ICI: LEADING IN CORPORATE SOCIAL RESPONSIBILITY
Aug 20 - 26, 2007
ICI Pakistan is one of the most prestigious multinational companies which have carved a respectable mark on the socio economic landscape of Pakistan. Its efforts and contribution towards social development in Pakistan has placed it as a corporate role model.
ICI Pakistan Limited is a 75.81% owned subsidiary of ICI Plc, UK. It was set up as a public limited company in Pakistan in 1952. The vision of the company is to be the leader in formulation science. ICI Pakistan Limited manufacturers and markets a range of industrial and consumer products including Polyester Staple Fibers, POY Chips, Light and Dense Soda Ash, Sodium Bicarbonate, Paints for the Decorative, Automotive, Refinish segments, for industrial use and Projects, Specially Chemicals for the Textile industry and market hybrid seeds. The ICI Group is a renowned international business. It employs approximately 31,000 people worldwide.
The ICI Pakistan corporate CSR initiatives are governed by the ICI Pakistan Foundation, which provides support to bonafide and established health care, education and social welfare organizations of the Country, along with projects serving the under privileged members of society. The Foundation, created as a trust in 1991 for this purpose, is allocated a percentage of the profit every year to carry out its philanthropic activities. Grants are intended to complement rather than substitute government or other private funding.
The social responsibility projects of ICI are focused in the areas of environment, health and education and have been running for decades. PAGE had a chance to talk to ICI people with a focus on its efforts towards social development in Pakistan; here is the general response that we get:
PAGE: What kind of impact are ICI and other MNC having in improving poverty levels in Pakistan?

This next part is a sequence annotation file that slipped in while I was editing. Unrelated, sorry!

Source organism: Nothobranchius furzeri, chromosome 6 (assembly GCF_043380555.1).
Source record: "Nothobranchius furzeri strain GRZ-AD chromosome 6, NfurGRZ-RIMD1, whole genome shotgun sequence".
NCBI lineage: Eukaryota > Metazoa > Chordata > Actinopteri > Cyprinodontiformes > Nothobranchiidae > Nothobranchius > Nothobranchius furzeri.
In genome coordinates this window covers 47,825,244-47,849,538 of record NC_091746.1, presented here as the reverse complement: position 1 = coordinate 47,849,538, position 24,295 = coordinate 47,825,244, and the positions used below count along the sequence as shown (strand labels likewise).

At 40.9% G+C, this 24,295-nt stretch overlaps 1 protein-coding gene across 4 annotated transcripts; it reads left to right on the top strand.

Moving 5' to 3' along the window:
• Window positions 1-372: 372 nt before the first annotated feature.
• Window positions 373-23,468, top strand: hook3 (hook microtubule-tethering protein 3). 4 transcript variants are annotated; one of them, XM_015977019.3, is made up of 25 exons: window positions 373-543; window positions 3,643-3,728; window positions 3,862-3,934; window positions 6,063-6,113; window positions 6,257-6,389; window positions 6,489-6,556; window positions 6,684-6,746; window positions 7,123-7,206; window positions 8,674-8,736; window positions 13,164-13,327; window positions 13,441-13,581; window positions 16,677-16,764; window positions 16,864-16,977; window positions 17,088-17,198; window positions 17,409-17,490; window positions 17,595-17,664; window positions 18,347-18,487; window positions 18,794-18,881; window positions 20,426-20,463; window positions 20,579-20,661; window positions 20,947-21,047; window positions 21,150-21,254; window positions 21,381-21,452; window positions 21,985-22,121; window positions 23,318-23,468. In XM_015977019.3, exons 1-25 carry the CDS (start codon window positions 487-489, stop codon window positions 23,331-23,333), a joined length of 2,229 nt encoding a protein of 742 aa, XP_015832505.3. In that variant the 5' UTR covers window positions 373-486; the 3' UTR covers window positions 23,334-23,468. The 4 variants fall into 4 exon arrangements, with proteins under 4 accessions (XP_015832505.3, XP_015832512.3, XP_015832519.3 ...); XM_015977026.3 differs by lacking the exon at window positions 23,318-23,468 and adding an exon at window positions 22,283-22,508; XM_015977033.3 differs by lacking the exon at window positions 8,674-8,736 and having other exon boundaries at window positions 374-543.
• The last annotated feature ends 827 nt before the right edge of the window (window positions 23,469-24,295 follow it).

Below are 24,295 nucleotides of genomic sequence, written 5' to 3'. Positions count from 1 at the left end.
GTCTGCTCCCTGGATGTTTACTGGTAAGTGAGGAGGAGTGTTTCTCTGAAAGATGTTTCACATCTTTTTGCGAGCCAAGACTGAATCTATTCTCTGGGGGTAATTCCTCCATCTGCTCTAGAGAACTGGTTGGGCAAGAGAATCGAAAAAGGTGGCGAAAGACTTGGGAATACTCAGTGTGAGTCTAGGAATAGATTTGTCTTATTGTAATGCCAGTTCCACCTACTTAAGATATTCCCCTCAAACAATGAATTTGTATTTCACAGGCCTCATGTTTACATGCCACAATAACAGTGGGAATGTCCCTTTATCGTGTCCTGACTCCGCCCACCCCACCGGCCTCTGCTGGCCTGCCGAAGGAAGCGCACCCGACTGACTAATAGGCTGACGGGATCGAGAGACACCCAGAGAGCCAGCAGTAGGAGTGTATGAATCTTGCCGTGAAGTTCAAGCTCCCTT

ICI: Although we do not have any data to quote any specific numbers on this particular area, one of the most obvious trends in the Pakistani industry with regards to CSR is that philanthropy is more in terms of social marketing i.e. promoting a positive message through advertising or branding campaigns. There are a number of MNC based initiatives promoting practices like opening schools, giving scholarships to workers children and Umra or Hajj packages for employees. Health is also a major concern, especially given the exceeding pressure on state medical assistance and facilities. Over the last few years, we have seen organizations also venture into the areas of sports, entertainment and even youth grooming.
PAGE: What future programs is ICI working upon to facilitate the education and health conditions? What are the basic targets of upcoming projects?
ICI: If you analyze our CSR initiatives in Pakistan; rather than move from one project to the next, all of ICI's CSR activities are being sustained over the long term, with ongoing benefits to the community that they have been implemented within. This is true not just of our earthquake relief fund, but also of the hospices, schools, vocational facilities, environment related activities and welfare centers that we have set up around Pakistan. ICI Pakistan works with various NGO's who need support in establishing and running health and education facilities and environment projects. Each of the five ICI businesses in Pakistan runs 'nurture' community programs. This year we've completed the construction of a girl's school in the earthquake effected area of Gari HabibUllah.